12:28 PM

Patient, physician share a passion for cycling, but both are actually fighters

Holidays take on new meaning for three-time liver and one-time kidney transplant survivor

Will Fleming on bike

After surviving his third liver transplant, a kidney transplant, brain surgery and numerous other complications, holiday celebrations mean more than ever this year to Will Fleming and his partner, Mary Wright. To the Wilmette couple, it doesn’t seem that long ago that transplant hepatologist Josh Levitsky, MD, shared crushing news.

“Will, I’m sorry but we have to take you off the liver-kidney transplant list right now.”

Fleming had become too weak to survive a liver-kidney transplant surgery, and Dr. Levitsky gave him direct but hopeful discharge instructions: Go home. Gain weight. Get stronger.

While it was frustrating to hear he wasn’t eligible for a transplant, Fleming, 68, understood the realities more than most. It was to be his third liver transplant. The first had been in 2005, and within a year that liver failed. His second liver transplant went smoothly, and Fleming lived a full life for 12 years, even returning to cycling 40 to 50 miles at a time. He was an active member of the Evanston Bicycle Club and traveled the country to cycle in scenic locations.

It was after one of his 50-mile rides in 2021 that Fleming rapidly began to feel ill, and he asked Wright to take him to the hospital. Tests showed blood clots in the artery that supplied blood to the liver, and Fleming learned he would need a third liver transplant.

“I was in the best shape of my life when they said I needed another transplant, so it was really hard to believe when they told me,” Fleming, a Wilmette resident, said. “I was cycling, lifting weights and doing calisthenics regularly. I’d been so healthy for so long it took a while to realize I was actually sick again.”

Fleming was placed on the liver transplant list, and his health continued to decline. His kidneys failed, and he began dialysis. Then, he was told he’d also need a kidney transplant at the same time.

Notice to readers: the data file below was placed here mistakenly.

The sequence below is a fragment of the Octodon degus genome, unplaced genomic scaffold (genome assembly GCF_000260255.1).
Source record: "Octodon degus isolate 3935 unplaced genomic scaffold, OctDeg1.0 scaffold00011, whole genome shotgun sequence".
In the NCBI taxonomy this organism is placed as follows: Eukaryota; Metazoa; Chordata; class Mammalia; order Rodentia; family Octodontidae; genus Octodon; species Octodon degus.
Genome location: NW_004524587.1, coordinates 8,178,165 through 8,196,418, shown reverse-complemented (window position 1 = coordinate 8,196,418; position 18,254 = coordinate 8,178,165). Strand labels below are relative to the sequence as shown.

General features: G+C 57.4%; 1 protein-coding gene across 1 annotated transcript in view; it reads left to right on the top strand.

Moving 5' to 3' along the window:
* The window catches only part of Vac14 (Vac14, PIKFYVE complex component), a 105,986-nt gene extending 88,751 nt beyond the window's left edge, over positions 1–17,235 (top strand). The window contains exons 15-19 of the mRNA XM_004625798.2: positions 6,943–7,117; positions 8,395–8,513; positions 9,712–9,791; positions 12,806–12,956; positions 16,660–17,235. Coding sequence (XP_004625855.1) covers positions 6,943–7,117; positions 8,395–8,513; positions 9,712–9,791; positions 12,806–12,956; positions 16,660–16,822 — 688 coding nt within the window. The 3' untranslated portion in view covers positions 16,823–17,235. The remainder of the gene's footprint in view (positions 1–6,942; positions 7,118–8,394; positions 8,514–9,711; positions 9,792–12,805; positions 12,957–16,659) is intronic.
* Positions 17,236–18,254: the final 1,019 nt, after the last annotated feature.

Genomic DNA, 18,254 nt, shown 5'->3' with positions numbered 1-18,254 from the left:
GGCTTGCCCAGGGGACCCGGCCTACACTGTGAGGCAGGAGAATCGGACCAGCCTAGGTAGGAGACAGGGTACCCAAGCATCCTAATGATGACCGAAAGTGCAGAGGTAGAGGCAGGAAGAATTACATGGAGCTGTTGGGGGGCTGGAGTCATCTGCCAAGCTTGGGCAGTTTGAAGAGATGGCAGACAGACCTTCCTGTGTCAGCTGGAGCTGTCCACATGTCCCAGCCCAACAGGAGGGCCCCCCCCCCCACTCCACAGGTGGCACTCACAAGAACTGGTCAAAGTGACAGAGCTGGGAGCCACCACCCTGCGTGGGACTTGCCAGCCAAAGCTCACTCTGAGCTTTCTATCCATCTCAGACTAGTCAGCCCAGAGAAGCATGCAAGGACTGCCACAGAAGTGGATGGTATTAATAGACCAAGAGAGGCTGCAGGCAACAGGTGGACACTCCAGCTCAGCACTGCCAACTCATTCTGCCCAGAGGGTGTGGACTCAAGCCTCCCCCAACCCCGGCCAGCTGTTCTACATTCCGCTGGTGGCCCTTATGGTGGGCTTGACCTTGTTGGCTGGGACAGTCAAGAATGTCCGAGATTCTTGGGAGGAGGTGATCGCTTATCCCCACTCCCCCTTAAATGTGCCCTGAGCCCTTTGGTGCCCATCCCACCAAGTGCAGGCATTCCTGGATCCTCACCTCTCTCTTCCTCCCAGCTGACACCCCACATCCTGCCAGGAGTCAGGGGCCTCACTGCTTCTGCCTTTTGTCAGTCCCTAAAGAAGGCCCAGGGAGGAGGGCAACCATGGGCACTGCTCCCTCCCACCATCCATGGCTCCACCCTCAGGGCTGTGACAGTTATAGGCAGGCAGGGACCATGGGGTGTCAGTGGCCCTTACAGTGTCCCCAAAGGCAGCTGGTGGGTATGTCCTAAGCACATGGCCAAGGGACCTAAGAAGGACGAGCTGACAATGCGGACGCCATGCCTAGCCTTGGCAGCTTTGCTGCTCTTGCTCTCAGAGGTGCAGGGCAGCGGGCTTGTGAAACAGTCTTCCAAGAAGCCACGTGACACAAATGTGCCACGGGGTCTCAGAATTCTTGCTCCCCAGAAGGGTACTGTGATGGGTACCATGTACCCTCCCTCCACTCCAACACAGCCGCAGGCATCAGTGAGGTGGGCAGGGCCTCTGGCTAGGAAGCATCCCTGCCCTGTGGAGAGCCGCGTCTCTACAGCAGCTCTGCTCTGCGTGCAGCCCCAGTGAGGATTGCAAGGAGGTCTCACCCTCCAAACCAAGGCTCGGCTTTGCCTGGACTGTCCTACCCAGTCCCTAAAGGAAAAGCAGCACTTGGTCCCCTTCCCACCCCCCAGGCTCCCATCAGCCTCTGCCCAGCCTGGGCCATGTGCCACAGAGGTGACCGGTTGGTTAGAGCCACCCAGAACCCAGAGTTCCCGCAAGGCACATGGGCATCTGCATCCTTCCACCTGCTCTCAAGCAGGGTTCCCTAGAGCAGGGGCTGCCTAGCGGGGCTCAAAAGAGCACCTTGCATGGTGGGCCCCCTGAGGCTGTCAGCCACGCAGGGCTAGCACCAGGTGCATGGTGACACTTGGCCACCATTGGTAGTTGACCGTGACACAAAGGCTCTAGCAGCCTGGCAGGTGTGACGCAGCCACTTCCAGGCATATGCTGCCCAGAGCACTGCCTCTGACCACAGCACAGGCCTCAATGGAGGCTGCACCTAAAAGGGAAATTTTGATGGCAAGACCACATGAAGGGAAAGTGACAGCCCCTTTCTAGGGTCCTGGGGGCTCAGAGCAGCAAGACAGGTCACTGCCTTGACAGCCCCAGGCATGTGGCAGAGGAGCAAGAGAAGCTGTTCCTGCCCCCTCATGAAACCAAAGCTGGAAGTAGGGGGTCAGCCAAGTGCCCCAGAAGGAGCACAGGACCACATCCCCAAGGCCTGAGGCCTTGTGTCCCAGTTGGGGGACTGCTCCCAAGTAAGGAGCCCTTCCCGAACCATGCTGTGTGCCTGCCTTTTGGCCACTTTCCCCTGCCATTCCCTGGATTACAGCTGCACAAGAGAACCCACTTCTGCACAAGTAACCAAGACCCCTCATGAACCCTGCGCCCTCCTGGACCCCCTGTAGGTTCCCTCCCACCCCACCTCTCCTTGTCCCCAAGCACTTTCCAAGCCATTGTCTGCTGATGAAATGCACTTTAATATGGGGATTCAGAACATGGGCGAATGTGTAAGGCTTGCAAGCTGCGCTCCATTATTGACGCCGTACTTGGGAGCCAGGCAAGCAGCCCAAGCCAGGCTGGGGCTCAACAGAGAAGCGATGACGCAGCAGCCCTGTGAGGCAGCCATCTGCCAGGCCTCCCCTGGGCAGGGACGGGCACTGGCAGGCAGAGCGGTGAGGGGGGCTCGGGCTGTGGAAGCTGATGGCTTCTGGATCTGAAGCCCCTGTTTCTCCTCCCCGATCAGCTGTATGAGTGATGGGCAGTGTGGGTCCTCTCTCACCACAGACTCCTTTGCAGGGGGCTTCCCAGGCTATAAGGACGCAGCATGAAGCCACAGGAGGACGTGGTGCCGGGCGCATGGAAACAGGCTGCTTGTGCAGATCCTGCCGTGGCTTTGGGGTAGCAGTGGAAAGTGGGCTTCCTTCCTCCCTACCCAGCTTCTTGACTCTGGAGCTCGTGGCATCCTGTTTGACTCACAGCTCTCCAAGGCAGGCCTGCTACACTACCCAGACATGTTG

“He got down to 99 pounds, and he’s 5-feet-11,” Wright said. “When he became too sick for transplant surgery, a number of his physicians began suggesting different options. They didn’t use the word hospice, but I knew they were talking about just keeping him comfortable.”

Wright asked Fleming if he understood what his physicians were saying. He thought about it for a minute, looked at her and said, “I’m not ready.”

That was the turning point for Fleming, who committed to eating a little more each day. As he gained weight, he gained energy, which he used for light workouts to regain his strength. He put on 15 pounds and went to see Dr. Levitsky for a follow-up appointment.

“It’s a lot to be invested in a patient and then have to make a difficult decision to take them off the transplant list, but we’d discussed it as a transplant team and knew the risks were too high for Will,” Dr. Levitsky said. “Then he came into my office, and it was obvious he’d been working hard to get healthier. I’d set parameters for nutrition, weight, physical function and frailty, and over three or four months he was able to get there. That just showed the will he had to live and that he was a fighter.”

During that appointment, Fleming noticed he wasn’t the only one who had changes to his health.

“Dr. Levitsky was looking good,” Fleming said. “He looked a bit leaner, and he had the light tan of someone who spends a lot of time in the sun. He said he’d started cycling more and promised me he’d go for a ride after I got a transplant and recovered. I told him he had a deal.”

After the appointment, Dr. Levitsky began a campaign to get Fleming back on the transplant list.

“He went to every surgeon on the liver transplant team and talked to them about Will and his recent improvement, and he got them all to agree that they would do Will's transplant,” Wright said. “It was remarkable that he did that.”

Dr. Levitsky said he had to try because Fleming had been tenacious and he’d shown great improvement.

“Our transplant team has very high standards and there was still a lot of nervousness about Will, but we decided to go ahead,” Dr. Levitsky said. “There were people who were in his corner and there were people who were worried about him not surviving the third transplant.”

A week after he was relisted for a liver-kidney transplant, Fleming was called to Northwestern Memorial Hospital for the 14-hour surgery. Then came a recovery that was filled with complications.

Fleming suffered a rare brain bleed and an uncommon disease that forced him to lose the ends of his toes. He needed a feeding tube to provide extra nutrition, and he broke his neck, hip and arm after falls at home.

His recovery took longer than he had expected, but eventually Fleming won the fight and felt strong enough to ride a stationary bike. This fall, he rode his first outdoor miles and shared the good news with Dr. Levitsky, who was delighted to share the news with his colleagues.

“He took a picture with us and showed it to everyone on the transplant team,” Wright said. “He was so proud of Will’s recovery.”